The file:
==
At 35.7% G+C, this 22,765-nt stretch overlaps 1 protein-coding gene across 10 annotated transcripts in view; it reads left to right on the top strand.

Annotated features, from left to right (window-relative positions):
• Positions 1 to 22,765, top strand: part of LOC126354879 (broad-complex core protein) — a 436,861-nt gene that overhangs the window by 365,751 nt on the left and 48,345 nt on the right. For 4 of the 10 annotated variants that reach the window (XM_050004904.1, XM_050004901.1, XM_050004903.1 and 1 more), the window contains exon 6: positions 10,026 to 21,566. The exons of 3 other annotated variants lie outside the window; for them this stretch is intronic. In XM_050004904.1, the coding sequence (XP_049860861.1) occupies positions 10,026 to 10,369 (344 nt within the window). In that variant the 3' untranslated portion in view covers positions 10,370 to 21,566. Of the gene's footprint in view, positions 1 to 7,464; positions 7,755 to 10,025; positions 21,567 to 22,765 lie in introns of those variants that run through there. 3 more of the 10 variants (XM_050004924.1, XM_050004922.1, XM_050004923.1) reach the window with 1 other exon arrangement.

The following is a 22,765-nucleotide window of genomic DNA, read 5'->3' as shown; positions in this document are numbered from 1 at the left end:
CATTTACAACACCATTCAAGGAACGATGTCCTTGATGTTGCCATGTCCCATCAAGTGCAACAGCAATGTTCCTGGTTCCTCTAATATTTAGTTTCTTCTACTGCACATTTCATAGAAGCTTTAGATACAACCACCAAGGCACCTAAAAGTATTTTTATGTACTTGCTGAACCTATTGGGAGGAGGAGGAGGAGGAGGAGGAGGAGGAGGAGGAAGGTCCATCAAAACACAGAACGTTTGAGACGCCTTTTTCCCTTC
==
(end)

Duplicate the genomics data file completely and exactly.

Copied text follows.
At 35.7% G+C, this 22,765-nt stretch overlaps 1 protein-coding gene across 10 annotated transcripts in view; it reads left to right on the top strand.

Annotated features, from left to right (window-relative positions):
• Positions 1 to 22,765, top strand: part of LOC126354879 (broad-complex core protein) — a 436,861-nt gene that overhangs the window by 365,751 nt on the left and 48,345 nt on the right. For 4 of the 10 annotated variants that reach the window (XM_050004904.1, XM_050004901.1, XM_050004903.1 and 1 more), the window contains exon 6: positions 10,026 to 21,566. The exons of 3 other annotated variants lie outside the window; for them this stretch is intronic. In XM_050004904.1, the coding sequence (XP_049860861.1) occupies positions 10,026 to 10,369 (344 nt within the window). In that variant the 3' untranslated portion in view covers positions 10,370 to 21,566. Of the gene's footprint in view, positions 1 to 7,464; positions 7,755 to 10,025; positions 21,567 to 22,765 lie in introns of those variants that run through there. 3 more of the 10 variants (XM_050004924.1, XM_050004922.1, XM_050004923.1) reach the window with 1 other exon arrangement.

The following is a 22,765-nucleotide window of genomic DNA, read 5'->3' as shown; positions in this document are numbered from 1 at the left end:
CATTTACAACACCATTCAAGGAACGATGTCCTTGATGTTGCCATGTCCCATCAAGTGCAACAGCAATGTTCCTGGTTCCTCTAATATTTAGTTTCTTCTACTGCACATTTCATAGAAGCTTTAGATACAACCACCAAGGCACCTAAAAGTATTTTTATGTACTTGCTGAACCTATTGGGAGGAGGAGGAGGAGGAGGAGGAGGAGGAGGAGGAAGGTCCATCAAAACACAGAACGTTTGAGACGCCTTTTTCCCTTC